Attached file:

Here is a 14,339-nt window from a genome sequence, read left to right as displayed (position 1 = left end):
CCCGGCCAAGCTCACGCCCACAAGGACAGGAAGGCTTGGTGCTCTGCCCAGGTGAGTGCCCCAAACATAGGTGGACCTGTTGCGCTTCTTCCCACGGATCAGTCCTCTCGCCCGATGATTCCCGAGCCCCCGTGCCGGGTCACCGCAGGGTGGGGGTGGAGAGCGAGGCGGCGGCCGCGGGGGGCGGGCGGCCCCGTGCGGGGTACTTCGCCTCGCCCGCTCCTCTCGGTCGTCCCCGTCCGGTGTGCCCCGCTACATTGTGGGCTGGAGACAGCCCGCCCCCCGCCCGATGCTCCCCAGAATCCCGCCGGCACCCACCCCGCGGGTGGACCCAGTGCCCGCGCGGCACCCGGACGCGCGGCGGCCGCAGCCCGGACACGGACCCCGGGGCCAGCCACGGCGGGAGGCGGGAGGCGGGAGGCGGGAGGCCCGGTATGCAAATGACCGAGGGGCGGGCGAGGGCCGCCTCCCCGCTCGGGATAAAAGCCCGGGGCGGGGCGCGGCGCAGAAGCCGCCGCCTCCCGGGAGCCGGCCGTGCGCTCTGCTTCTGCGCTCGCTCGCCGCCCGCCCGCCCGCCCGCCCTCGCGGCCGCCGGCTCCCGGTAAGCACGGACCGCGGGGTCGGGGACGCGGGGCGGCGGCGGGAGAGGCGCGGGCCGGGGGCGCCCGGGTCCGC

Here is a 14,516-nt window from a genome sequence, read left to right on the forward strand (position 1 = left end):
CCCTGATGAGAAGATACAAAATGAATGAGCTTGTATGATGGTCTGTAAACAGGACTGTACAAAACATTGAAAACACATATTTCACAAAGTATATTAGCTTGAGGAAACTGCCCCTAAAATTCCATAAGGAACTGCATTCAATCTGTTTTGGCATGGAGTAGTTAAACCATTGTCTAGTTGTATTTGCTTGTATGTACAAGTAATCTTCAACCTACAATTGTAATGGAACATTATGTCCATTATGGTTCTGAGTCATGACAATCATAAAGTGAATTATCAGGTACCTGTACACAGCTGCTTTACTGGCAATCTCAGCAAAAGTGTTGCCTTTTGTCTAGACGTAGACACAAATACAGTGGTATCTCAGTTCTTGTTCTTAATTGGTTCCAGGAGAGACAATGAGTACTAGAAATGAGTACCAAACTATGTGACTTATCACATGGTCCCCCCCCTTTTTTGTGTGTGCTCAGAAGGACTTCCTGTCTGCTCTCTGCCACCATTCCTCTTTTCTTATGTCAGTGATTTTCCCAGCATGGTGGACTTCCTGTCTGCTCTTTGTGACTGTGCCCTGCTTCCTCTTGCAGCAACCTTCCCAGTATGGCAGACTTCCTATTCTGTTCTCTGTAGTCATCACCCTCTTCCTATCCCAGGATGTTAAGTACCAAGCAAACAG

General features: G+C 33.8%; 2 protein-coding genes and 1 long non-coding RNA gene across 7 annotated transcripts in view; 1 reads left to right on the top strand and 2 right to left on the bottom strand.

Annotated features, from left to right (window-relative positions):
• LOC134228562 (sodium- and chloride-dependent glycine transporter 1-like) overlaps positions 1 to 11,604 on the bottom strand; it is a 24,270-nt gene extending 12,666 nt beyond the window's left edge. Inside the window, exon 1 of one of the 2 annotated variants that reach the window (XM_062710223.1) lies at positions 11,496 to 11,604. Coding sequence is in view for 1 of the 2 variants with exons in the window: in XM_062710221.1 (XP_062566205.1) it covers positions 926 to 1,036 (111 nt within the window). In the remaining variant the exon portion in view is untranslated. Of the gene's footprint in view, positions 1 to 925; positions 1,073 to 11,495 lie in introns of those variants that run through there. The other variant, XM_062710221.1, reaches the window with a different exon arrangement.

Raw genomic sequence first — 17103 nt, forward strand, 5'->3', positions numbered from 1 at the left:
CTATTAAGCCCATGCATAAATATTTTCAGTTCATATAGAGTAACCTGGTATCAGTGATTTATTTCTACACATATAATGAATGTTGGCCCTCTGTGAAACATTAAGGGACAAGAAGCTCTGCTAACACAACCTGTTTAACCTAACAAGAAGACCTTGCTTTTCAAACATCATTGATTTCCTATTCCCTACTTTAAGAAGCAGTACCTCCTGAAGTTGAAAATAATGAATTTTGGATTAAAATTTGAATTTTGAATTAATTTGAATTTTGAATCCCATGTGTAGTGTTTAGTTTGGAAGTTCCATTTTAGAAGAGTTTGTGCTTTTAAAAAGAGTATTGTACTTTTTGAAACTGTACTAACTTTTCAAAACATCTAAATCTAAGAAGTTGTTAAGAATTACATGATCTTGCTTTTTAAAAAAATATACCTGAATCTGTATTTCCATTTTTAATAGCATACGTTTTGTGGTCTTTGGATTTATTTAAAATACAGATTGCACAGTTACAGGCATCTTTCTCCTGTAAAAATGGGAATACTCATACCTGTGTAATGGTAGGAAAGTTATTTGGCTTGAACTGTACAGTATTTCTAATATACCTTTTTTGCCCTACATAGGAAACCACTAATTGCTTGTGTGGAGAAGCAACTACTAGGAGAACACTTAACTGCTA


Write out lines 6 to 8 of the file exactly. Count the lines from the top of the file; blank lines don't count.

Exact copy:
Annotated features, from left to right (window-relative positions):
• LOC134228562 (sodium- and chloride-dependent glycine transporter 1-like) overlaps positions 1 to 11,604 on the bottom strand; it is a 24,270-nt gene extending 12,666 nt beyond the window's left edge. Inside the window, exon 1 of one of the 2 annotated variants that reach the window (XM_062710223.1) lies at positions 11,496 to 11,604. Coding sequence is in view for 1 of the 2 variants with exons in the window: in XM_062710221.1 (XP_062566205.1) it covers positions 926 to 1,036 (111 nt within the window). In the remaining variant the exon portion in view is untranslated. Of the gene's footprint in view, positions 1 to 925; positions 1,073 to 11,495 lie in introns of those variants that run through there. The other variant, XM_062710221.1, reaches the window with a different exon arrangement.

Raw genomic sequence first — 17103 nt, forward strand, 5'->3', positions numbered from 1 at the left: